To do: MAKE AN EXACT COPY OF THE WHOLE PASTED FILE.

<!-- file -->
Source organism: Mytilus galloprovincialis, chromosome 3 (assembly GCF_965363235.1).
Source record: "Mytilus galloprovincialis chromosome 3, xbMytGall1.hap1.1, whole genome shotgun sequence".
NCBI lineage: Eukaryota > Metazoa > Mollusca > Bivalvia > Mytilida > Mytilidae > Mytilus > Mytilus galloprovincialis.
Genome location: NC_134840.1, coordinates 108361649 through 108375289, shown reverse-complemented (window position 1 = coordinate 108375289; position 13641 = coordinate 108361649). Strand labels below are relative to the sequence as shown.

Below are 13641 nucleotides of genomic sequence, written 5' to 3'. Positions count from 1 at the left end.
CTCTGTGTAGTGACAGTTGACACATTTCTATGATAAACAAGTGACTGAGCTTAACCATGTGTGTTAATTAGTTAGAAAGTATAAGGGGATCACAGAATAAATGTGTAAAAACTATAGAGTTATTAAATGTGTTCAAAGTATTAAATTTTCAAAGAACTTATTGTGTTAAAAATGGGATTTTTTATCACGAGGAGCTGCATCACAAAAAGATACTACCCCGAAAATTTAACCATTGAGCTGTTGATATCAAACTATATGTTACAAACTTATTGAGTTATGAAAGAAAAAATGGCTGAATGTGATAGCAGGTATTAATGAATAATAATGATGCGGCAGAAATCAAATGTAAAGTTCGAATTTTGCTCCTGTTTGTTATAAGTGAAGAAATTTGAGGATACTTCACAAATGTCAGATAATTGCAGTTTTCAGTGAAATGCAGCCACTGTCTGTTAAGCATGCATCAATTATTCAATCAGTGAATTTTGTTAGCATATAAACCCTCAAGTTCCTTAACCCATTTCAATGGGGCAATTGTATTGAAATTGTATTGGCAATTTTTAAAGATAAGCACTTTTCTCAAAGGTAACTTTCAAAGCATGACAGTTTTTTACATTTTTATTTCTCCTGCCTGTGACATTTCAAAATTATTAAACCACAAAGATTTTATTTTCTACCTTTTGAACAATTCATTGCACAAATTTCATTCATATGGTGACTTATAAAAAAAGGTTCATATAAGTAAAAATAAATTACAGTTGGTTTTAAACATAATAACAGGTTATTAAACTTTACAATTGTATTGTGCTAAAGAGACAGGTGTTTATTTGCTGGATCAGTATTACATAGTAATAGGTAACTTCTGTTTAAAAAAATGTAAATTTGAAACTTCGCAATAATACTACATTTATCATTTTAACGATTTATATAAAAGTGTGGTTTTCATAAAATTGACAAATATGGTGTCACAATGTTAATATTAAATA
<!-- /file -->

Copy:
Source organism: Mytilus galloprovincialis, chromosome 3 (assembly GCF_965363235.1).
Source record: "Mytilus galloprovincialis chromosome 3, xbMytGall1.hap1.1, whole genome shotgun sequence".
NCBI lineage: Eukaryota > Metazoa > Mollusca > Bivalvia > Mytilida > Mytilidae > Mytilus > Mytilus galloprovincialis.
Genome location: NC_134840.1, coordinates 108361649 through 108375289, shown reverse-complemented (window position 1 = coordinate 108375289; position 13641 = coordinate 108361649). Strand labels below are relative to the sequence as shown.

Below are 13641 nucleotides of genomic sequence, written 5' to 3'. Positions count from 1 at the left end.
CTCTGTGTAGTGACAGTTGACACATTTCTATGATAAACAAGTGACTGAGCTTAACCATGTGTGTTAATTAGTTAGAAAGTATAAGGGGATCACAGAATAAATGTGTAAAAACTATAGAGTTATTAAATGTGTTCAAAGTATTAAATTTTCAAAGAACTTATTGTGTTAAAAATGGGATTTTTTATCACGAGGAGCTGCATCACAAAAAGATACTACCCCGAAAATTTAACCATTGAGCTGTTGATATCAAACTATATGTTACAAACTTATTGAGTTATGAAAGAAAAAATGGCTGAATGTGATAGCAGGTATTAATGAATAATAATGATGCGGCAGAAATCAAATGTAAAGTTCGAATTTTGCTCCTGTTTGTTATAAGTGAAGAAATTTGAGGATACTTCACAAATGTCAGATAATTGCAGTTTTCAGTGAAATGCAGCCACTGTCTGTTAAGCATGCATCAATTATTCAATCAGTGAATTTTGTTAGCATATAAACCCTCAAGTTCCTTAACCCATTTCAATGGGGCAATTGTATTGAAATTGTATTGGCAATTTTTAAAGATAAGCACTTTTCTCAAAGGTAACTTTCAAAGCATGACAGTTTTTTACATTTTTATTTCTCCTGCCTGTGACATTTCAAAATTATTAAACCACAAAGATTTTATTTTCTACCTTTTGAACAATTCATTGCACAAATTTCATTCATATGGTGACTTATAAAAAAAGGTTCATATAAGTAAAAATAAATTACAGTTGGTTTTAAACATAATAACAGGTTATTAAACTTTACAATTGTATTGTGCTAAAGAGACAGGTGTTTATTTGCTGGATCAGTATTACATAGTAATAGGTAACTTCTGTTTAAAAAAATGTAAATTTGAAACTTCGCAATAATACTACATTTATCATTTTAACGATTTATATAAAAGTGTGGTTTTCATAAAATTGACAAATATGGTGTCACAATGTTAATATTAAATA